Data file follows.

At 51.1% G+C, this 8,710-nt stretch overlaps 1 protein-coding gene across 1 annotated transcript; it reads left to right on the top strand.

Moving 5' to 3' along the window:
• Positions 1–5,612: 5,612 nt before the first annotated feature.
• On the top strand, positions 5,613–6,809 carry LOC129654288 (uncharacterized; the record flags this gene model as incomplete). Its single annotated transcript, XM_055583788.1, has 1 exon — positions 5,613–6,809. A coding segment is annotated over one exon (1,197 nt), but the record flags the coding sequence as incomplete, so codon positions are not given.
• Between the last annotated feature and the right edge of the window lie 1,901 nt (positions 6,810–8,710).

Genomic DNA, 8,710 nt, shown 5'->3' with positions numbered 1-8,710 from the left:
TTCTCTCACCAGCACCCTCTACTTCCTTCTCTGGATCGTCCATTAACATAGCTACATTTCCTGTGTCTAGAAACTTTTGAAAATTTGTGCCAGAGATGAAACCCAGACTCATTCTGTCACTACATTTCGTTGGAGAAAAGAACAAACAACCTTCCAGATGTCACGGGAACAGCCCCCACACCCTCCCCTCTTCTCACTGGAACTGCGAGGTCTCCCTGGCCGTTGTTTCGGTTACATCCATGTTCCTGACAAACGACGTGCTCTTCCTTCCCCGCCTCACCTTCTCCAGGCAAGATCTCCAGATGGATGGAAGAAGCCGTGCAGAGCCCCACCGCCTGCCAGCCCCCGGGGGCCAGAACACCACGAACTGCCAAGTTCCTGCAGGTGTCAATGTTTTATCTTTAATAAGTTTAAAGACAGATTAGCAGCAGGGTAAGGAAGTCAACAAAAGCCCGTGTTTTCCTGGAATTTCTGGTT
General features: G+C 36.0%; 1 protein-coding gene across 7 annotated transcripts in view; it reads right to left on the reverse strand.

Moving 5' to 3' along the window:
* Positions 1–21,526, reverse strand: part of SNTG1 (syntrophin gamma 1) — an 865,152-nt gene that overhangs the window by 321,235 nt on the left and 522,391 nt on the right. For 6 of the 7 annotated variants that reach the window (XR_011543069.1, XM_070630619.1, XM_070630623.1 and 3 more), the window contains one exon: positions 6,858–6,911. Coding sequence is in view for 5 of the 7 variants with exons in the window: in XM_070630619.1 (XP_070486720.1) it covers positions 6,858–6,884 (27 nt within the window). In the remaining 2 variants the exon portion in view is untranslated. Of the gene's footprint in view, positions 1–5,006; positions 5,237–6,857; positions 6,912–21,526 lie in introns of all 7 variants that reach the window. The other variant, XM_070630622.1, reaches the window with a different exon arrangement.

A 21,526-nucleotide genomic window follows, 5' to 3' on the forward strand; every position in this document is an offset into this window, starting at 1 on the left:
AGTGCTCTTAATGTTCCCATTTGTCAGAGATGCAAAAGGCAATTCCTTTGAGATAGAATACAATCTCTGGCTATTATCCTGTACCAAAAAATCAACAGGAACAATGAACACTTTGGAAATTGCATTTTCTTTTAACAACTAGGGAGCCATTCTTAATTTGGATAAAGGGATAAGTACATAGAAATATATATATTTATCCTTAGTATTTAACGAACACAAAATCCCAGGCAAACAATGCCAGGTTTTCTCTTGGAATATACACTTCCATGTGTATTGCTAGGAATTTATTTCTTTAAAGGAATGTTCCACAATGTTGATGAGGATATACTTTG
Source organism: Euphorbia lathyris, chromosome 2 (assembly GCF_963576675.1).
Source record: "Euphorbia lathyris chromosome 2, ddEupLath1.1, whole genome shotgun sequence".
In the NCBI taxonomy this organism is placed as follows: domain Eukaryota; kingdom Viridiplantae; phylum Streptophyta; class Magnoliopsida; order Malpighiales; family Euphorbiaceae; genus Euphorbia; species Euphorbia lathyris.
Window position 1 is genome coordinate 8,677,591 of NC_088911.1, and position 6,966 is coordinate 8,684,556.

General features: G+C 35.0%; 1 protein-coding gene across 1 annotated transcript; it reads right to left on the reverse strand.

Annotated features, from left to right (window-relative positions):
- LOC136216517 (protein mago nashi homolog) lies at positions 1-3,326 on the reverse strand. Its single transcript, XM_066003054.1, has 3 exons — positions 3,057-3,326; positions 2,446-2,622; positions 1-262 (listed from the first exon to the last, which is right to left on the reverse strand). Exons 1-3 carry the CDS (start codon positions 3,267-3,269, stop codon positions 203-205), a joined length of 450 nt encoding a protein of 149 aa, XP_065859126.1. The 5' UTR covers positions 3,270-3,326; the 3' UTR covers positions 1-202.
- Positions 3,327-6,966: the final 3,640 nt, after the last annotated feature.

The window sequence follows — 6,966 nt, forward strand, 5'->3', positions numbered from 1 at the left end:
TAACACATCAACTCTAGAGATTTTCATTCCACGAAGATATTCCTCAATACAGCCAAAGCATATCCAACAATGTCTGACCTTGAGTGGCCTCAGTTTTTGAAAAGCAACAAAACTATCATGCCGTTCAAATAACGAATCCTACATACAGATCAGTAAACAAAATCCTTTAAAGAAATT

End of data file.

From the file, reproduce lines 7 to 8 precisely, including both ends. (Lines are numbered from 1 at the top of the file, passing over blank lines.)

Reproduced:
TTCTCTCACCAGCACCCTCTACTTCCTTCTCTGGATCGTCCATTAACATAGCTACATTTCCTGTGTCTAGAAACTTTTGAAAATTTGTGCCAGAGATGAAACCCAGACTCATTCTGTCACTACATTTCGTTGGAGAAAAGAACAAACAACCTTCCAGATGTCACGGGAACAGCCCCCACACCCTCCCCTCTTCTCACTGGAACTGCGAGGTCTCCCTGGCCGTTGTTTCGGTTACATCCATGTTCCTGACAAACGACGTGCTCTTCCTTCCCCGCCTCACCTTCTCCAGGCAAGATCTCCAGATGGATGGAAGAAGCCGTGCAGAGCCCCACCGCCTGCCAGCCCCCGGGGGCCAGAACACCACGAACTGCCAAGTTCCTGCAGGTGTCAATGTTTTATCTTTAATAAGTTTAAAGACAGATTAGCAGCAGGGTAAGGAAGTCAACAAAAGCCCGTGTTTTCCTGGAATTTCTGGTT
General features: G+C 36.0%; 1 protein-coding gene across 7 annotated transcripts in view; it reads right to left on the reverse strand.